We always tie the cause programs we create with the overall marketing objectives of the brand. We do that in many ways: look and feel, targeting the key consumer target audience, using the cause messages on other marketing efforts, driving consumers to websites that communicate the brand personality. In some cases the causes we create have infiltrated the other marketing initiatives because of their success. Odwalla is a great example: the “Plant a Tree” campaign has become so successful that they are looking to expand it into many other marketing areas in 2010, including retail, social media and web.
Can you give us an example of a fully integrated campaign you developed and the results you were able to achieve?
The Reforest California campaign is a great example because it included retail promotion and consumer activation, in park messaging, web, social networking, PR, event sponsorship, employee involvement, and trade. The program was a success on all levels, generating excellent ROI, over 124MM impressions from PR effort, key account development, and consumer results.
Do you have any plans to expand into other areas besides state parks?
Right now we are focused primarily on parks, because they encompass so many important causes and have such high consumer visitation and loyalty. We also work with the Department of the Interior on a national level, but all of our work is focus on lands and recreation agencies right now. We have stayed focused on parks because they provide both an attractive cause and an extremely attractive target consumer who is active, loyal to parks, and very eco conscious. Our relationships with parks give us proprietary access to this audience for our corporate partners.
With the measurable success you’ve had in generating awareness and donations, have you developed any best practices or formulas for success when implementing a program?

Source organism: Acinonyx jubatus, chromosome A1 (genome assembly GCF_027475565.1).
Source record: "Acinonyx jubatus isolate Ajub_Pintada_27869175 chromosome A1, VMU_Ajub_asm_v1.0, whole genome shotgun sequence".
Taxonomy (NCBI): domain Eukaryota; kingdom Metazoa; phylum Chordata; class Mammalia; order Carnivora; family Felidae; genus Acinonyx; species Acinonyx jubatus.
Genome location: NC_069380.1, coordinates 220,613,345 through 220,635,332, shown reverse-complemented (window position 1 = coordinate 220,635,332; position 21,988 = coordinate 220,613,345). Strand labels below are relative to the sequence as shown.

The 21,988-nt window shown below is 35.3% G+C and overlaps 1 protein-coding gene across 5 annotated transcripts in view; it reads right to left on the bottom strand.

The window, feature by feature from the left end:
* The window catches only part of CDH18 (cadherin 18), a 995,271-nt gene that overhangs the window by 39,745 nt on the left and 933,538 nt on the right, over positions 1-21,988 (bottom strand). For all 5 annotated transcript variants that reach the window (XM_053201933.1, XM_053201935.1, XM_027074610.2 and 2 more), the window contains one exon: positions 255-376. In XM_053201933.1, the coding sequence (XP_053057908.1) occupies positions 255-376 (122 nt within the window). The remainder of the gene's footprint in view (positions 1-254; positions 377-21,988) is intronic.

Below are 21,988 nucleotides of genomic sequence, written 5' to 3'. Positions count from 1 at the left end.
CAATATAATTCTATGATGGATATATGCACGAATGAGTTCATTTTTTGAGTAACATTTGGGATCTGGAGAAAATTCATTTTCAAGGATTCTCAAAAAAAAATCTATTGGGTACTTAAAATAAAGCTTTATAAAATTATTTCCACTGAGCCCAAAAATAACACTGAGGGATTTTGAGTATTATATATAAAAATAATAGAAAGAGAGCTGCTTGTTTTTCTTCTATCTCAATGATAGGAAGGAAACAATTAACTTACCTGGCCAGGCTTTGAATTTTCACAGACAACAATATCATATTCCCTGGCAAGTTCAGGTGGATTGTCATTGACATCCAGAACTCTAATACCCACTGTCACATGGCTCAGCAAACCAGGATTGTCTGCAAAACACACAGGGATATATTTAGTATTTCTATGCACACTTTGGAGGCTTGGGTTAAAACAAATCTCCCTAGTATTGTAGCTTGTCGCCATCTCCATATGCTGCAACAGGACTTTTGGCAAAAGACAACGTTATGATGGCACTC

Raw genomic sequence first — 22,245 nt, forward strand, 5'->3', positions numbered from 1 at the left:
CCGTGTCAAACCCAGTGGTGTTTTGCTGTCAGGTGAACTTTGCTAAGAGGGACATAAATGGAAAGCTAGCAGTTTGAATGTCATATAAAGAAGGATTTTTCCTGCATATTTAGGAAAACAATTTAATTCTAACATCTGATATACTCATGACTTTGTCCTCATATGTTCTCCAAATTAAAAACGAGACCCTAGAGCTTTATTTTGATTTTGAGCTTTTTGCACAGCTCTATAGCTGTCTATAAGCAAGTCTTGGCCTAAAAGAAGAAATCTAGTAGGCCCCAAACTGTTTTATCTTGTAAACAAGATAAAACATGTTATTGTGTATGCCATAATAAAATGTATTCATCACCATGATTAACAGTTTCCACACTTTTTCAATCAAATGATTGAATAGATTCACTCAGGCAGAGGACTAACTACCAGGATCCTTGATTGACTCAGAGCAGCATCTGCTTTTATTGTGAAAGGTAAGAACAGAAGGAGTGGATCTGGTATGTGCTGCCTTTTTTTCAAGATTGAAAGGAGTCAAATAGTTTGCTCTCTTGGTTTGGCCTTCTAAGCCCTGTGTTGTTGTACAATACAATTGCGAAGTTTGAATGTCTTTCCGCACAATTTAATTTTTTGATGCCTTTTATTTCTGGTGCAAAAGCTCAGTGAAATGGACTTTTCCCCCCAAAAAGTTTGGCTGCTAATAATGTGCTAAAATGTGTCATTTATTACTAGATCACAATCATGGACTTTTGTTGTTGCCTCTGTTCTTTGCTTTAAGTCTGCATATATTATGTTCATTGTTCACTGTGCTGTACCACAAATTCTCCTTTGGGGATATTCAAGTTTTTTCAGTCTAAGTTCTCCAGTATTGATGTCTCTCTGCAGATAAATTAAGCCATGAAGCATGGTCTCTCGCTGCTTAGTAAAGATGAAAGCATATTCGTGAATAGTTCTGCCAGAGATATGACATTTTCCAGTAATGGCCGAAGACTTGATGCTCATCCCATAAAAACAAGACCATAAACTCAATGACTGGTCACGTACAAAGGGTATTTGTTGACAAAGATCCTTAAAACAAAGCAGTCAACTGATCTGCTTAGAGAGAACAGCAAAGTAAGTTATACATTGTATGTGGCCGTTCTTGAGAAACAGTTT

Our number one learning is that the cause has to connect with the consumer in an impactful way. For example, it is more impactful to think about planting trees in Southern California outside your home, where there has been a fire, than in planting trees in the Amazon. It is harder to visualize the benefit of doing something so far away from home. State Parks are truly what we call “America’s Backyard” and they reach into every community, so they are one of the best “local” causes. Given the dramatic shifts in our economy in the past year, many people are focusing more and more on their local communities and causes.
What advice would you give a brand seeking cause marketing opportunities?
Support a cause that conveys the image you are seeking as a brand, and what matters to your target consumer, BUT make sure you also get something out of it. There are no free lunches, and there isn’t any reason a brand can’t support a cause but also deliver a positive ROI. At GSG we are highly focused on delivering a positive brand experience AND a positive ROI.
I really like these programs for cause marketing efforts because it actively engages consumers to get involved rather than a passive, transaction-only donation. As Shari pointed out, people have a personal connection to parks, and through localized cause initiatives like this, they are able join in and see the results of their contributions. And if home is where the heart is, these close-to-home campaigns reinforce brand affinity every time they take a stroll through a tree-lined park, watch their children playing, or participate in community activities. It’s an omnipresent reminder of the investment a brand has made in their quality of life, and a gateway for awareness of important environmental issues. Above all, a campaign like this is relatable, and if you’re going to relate your brand to something, what could be better than a place that conjures positive memories for consumers?
Photo caption: State dignitaries and private businesses join forces to plant the first of one million trees in an effort to “Reforest California” in Cuyamaca Rancho State Park, Calif., Thursday, May 21, 2009. More than $600,000 was raised by Stater Bros. and Coca-Cola from consumer and employee donations in six weeks. From left, Del Waters, Director, CAL Fire, Ruth Coleman, director, California State Parks, Mike Chrisman, secretary for Natural Resources, State of California, and Jack H. Brown, chairman and chief executive officer Stater Bros. Markets. Photo, Reforest California, Susan Goldman, handout.